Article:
Boxing Day today sees the first league meeting between Bradford City and Lincoln City at Valley Parade since a fire at the stadium on May 11th 1985 left 56 supporters dead and another 256 injured (memorial, right).
Bizarrely, both Lincoln and Bradford are today managed by men who played that day. Bradford’s talismanic boss Stuart McCall was a midfielder for the club at the time. And Peter Jackson, Lincoln’s manager, was Bradford’s captain and had been presented with the Third Division trophy before the game, with an unusually large crowd of 11,076 there to celebrate.
Five minutes before half-time, a small fire began in G-Block (perhaps from a discarded cigarette), spreading rapidly as the mounds of rubbish that had accumulated over decades underneath the wooden stand caught fire and engulfed the main stand.
At least 50 policemen and supporters were later credited with saving at least one life, as most fans escaped to the pitch in a disaster that should never have happened. The resulting Popplewell Inquiry brought new safety legislation to English football, but action should have been taken both locally and nationally earlier to protect supporters by the powers that ran football.
As Simon Inglis explains, Popplewell’s report was damning:
Until the publication of Mr Justice Popplewell’s report into the fire, no members of the public had quite realised the risks they were running simply by entering the premises of one of our lower-division clubs.
Popplewell exposed a catalogue of errors and oversights. True, the Bradford stand was a unique design, being built over the side of a hill with a void between the earth and the wooden seating deck (into which litter was dropped, or deliberately swept as I once witnessed). The rear exit corridor was also at the topmost level of the stand, at the point where the most smoke would accumulate in the event of a fire.
But Popplewell’s list of Bradford City’s safety lapses could have applied to any number of clubs: the lack of fire extinguishers, the lack of trained stewards and of clearly signposted evacuation routes. No one knew who was in charge of match-day operations. Specific warning letters from local authority officials concerning the ground’s safety, going back to July 1981, were found to have gone unanswered or not been followed up. Most seriously of all, most of the exit gates at the rear of the stand, where most of the victims perished, were padlocked.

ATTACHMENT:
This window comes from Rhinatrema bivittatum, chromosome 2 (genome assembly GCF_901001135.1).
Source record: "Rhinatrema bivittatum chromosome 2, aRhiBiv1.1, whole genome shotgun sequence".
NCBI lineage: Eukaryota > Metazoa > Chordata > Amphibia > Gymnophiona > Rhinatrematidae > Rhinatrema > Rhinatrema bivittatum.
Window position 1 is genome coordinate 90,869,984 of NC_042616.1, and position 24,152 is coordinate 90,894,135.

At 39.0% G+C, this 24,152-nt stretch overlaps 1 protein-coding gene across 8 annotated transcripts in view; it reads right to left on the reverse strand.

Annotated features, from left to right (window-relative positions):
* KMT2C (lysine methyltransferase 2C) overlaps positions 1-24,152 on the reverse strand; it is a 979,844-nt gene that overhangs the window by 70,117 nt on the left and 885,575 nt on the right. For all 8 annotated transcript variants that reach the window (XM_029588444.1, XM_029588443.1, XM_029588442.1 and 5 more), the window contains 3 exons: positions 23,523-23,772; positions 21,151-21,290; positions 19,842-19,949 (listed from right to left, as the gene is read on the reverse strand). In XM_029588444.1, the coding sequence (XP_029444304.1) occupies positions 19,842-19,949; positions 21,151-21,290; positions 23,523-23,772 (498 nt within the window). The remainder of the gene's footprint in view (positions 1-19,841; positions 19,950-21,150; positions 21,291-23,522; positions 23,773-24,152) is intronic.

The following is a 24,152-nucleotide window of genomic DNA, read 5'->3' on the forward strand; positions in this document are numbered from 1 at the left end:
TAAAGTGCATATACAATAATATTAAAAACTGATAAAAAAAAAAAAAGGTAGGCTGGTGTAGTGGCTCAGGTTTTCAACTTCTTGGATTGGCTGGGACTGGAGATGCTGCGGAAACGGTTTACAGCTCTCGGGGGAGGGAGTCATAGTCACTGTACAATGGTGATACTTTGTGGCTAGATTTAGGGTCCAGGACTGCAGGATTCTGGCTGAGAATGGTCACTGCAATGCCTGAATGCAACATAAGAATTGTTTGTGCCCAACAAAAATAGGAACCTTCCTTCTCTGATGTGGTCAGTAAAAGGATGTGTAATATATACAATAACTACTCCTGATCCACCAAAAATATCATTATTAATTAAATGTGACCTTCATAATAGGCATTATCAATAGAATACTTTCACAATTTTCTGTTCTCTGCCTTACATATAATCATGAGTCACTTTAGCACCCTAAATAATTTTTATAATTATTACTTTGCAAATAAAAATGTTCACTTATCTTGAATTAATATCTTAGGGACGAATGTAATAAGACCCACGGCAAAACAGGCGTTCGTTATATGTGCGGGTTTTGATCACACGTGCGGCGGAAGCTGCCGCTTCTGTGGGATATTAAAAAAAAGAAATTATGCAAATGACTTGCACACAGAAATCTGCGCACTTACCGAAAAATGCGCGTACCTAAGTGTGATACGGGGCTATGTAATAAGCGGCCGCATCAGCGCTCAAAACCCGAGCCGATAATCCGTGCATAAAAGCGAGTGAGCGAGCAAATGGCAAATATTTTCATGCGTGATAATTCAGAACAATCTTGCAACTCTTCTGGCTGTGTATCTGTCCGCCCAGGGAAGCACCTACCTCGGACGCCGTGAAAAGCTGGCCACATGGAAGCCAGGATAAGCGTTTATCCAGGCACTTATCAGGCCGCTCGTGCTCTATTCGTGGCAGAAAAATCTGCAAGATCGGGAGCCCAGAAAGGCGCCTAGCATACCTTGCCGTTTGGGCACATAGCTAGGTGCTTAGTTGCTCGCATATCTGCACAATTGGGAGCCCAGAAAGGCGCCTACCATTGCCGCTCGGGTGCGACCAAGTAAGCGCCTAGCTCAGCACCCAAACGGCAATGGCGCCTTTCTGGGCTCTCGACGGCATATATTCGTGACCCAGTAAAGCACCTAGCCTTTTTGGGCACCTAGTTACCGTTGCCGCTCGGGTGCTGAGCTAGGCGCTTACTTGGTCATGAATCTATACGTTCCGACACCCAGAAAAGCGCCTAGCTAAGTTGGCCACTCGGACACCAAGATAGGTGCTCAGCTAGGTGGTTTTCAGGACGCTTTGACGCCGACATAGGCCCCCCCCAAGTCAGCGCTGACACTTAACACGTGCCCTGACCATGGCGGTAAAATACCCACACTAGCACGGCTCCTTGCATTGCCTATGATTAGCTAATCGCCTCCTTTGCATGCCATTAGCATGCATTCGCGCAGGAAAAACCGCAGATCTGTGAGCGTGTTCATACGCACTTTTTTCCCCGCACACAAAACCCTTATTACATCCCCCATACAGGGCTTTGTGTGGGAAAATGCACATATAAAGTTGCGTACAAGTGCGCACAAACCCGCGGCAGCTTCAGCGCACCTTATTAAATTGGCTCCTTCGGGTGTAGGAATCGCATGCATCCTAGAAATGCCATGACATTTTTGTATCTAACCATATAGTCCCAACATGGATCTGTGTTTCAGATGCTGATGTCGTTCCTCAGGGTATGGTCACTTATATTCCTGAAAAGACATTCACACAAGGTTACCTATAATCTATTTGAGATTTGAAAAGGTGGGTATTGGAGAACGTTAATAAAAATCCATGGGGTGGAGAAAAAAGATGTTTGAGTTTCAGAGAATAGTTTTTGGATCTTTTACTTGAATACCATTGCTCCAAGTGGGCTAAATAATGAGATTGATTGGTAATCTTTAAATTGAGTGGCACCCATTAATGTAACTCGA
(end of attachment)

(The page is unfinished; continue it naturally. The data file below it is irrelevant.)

Popplewell made two biting judgments. First, he wrote: “Had the Green Guide been complied with, this tragedy would not have occurred.” Officially known as the Guide to Safety at Sports Grounds, the Green Guide was first published in the aftermath of the 1971 Ibrox disaster. One of its prime aims was to assist first and second-division clubs whose grounds were to be “ designated” (that is, required to have a local authority safety certificate) under the 1975 Safety of Sports Grounds Act.
As the home of a third-division club, Valley Parade was not designated. Yet because City had just won promotion, the match at which the fire occurred was its last as an undesignated ground. Workmen were due to start on the roof’s replacement the following Monday. A terrible irony no doubt, but also an indictment of the system. The main reason that the 1975 Act had not been applied to smaller grounds by 1985 was that both the football and the local authorities pleaded poverty. No money for repairs. No money for inspections and paperwork. Money before lives.
Popplewell’s second telling comment revealed that “almost all the matters into which I have been asked to inquire and almost all the solutions I have proposed, have been previously considered by many distinguished Inquiries over a period of 60 years”. In that sense, the Bradford fire was caused by a dropped match or cigarette only in as much as the First World War was caused by the assassination of Archduke Franz Ferdinand in June 1914.
Sadly, whilst Popplewell’s reforms did lead to some new safety legislation, it would take the further tragedy of Hillsborough almost four years later for safety reforms to really take hold. Few people in power cared about the fate of British football supporters in the 1980s.
It’s also little remembered that two Lincoln fans lost their lives in the fire, adding further poignancy to today’s game. Collections will be held for Bradford’s Burns Unit and “You’ll Never Walk Alone” will be played before kick-off.